Ark, by Stephen Baxter is a great read! I loved how he addressed climate change and took it up a notch with the Earth surprising us by spewing forth subtectonic waters. (which according to my own research might actually be possible as there is evidence of water bound in mineral form within the Earth's magma, and at least one reputable article concerning an ocean's worth of water below eastern Asia) Why did this water come spewing out suddenly? No one knows, but sea level rise went well beyond the expectations of current climate change predictions (as if that weren't bad enough...)

A desperate plan is hatched to ensure the survivability of humanity, an arc of sorts that will use an Alcubiere Warp Drive to travel to a distant planet. Our characters are thrust into situations of life and death as a group of young people who have trained all their lives for the mission to save humanity, but things don't always turn …

Review: Saturn: A Novel of the Ringed Planet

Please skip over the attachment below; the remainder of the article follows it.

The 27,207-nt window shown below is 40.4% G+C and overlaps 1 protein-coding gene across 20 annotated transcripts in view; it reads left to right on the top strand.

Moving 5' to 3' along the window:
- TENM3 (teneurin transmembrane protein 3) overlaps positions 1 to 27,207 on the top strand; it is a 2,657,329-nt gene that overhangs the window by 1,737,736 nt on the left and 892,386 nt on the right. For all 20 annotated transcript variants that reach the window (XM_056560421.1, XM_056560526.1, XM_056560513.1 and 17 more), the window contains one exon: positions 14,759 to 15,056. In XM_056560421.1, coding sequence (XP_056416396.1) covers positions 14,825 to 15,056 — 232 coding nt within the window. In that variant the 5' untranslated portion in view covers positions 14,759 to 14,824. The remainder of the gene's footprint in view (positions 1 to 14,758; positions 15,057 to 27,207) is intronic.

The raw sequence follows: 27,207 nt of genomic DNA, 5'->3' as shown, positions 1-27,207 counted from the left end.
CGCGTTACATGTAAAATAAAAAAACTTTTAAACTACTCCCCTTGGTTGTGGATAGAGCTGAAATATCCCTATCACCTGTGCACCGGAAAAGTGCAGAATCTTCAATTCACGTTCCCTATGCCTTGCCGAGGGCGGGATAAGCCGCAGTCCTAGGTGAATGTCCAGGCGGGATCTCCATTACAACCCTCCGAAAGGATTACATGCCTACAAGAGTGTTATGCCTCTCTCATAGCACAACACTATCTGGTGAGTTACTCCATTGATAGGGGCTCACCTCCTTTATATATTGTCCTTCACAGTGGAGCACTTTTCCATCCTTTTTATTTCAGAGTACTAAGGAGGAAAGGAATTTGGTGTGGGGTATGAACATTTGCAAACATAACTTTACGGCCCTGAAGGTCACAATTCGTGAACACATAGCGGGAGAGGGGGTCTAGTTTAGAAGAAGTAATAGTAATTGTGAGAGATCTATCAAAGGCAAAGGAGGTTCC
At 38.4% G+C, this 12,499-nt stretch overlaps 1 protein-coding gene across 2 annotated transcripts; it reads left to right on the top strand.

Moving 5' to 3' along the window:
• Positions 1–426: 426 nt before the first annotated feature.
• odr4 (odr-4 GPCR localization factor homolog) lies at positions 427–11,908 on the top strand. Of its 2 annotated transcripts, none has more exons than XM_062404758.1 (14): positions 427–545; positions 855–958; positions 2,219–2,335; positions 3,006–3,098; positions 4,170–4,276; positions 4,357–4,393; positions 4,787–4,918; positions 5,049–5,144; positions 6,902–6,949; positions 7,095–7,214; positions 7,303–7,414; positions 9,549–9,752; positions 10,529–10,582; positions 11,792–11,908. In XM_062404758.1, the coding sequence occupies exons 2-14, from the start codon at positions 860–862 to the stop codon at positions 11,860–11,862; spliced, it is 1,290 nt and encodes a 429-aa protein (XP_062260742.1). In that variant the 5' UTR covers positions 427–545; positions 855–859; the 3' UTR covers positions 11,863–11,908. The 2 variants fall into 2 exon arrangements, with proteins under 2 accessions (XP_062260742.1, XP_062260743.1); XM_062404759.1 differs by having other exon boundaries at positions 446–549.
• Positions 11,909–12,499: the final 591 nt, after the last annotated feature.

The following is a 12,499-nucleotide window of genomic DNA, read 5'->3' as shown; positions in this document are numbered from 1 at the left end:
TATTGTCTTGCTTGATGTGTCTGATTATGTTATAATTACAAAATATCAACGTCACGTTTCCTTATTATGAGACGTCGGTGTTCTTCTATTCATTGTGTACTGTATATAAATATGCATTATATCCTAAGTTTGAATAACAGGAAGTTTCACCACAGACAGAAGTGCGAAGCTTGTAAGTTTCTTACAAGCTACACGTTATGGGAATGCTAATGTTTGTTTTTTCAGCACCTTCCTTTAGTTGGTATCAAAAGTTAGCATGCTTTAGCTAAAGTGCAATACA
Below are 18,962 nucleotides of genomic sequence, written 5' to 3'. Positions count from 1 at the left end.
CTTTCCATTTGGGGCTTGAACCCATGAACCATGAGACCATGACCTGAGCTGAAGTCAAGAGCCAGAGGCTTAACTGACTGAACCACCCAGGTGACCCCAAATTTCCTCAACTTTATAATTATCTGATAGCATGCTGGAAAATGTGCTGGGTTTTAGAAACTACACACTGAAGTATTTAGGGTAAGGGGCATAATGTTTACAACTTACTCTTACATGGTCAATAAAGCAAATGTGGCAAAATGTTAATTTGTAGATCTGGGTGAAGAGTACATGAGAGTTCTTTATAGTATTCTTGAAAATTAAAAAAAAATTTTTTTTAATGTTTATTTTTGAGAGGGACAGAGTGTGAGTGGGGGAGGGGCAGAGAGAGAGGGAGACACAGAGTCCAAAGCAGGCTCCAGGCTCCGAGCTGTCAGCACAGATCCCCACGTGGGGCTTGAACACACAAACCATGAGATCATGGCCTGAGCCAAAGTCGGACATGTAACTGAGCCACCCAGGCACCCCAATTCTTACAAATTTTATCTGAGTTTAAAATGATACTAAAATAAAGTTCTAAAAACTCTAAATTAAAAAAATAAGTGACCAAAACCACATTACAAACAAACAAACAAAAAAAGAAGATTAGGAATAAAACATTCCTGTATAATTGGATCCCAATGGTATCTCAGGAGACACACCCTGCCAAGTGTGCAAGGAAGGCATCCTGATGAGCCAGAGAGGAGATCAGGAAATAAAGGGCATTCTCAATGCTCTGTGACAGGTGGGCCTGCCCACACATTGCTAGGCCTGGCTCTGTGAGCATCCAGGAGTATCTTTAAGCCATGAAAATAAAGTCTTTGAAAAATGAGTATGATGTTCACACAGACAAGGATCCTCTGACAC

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Saturn: A Novel of the Ringed Planet by Ben Bova
My rating: 3 of 5 stars

Saturn: A Novel of the Ringed Planet was a good read, but I had to keep putting it down and coming back to it because it was a bit drawn out without much going on at some points. While I love Bova's work, and consider him to be one of the great Science Fiction Authors, I considered the book to be a little lackluster considering the possibilities of the plot.

The novel presents a great social experiment, a human colony of 10,000 people who will be living in a massive ship in orbit of Saturn. The major religious organization on Earth plans to take over the colony, via carefully planted people, who will save these secularists and scientists from themselves and bring them into the fold of the church proper with the help of a charismatic ex-con.

If you're a fan of Bova, you'll enjoy this book, but it is somewhat long winded.

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Review: Earth Alone

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Earth Alone by Daniel Arenson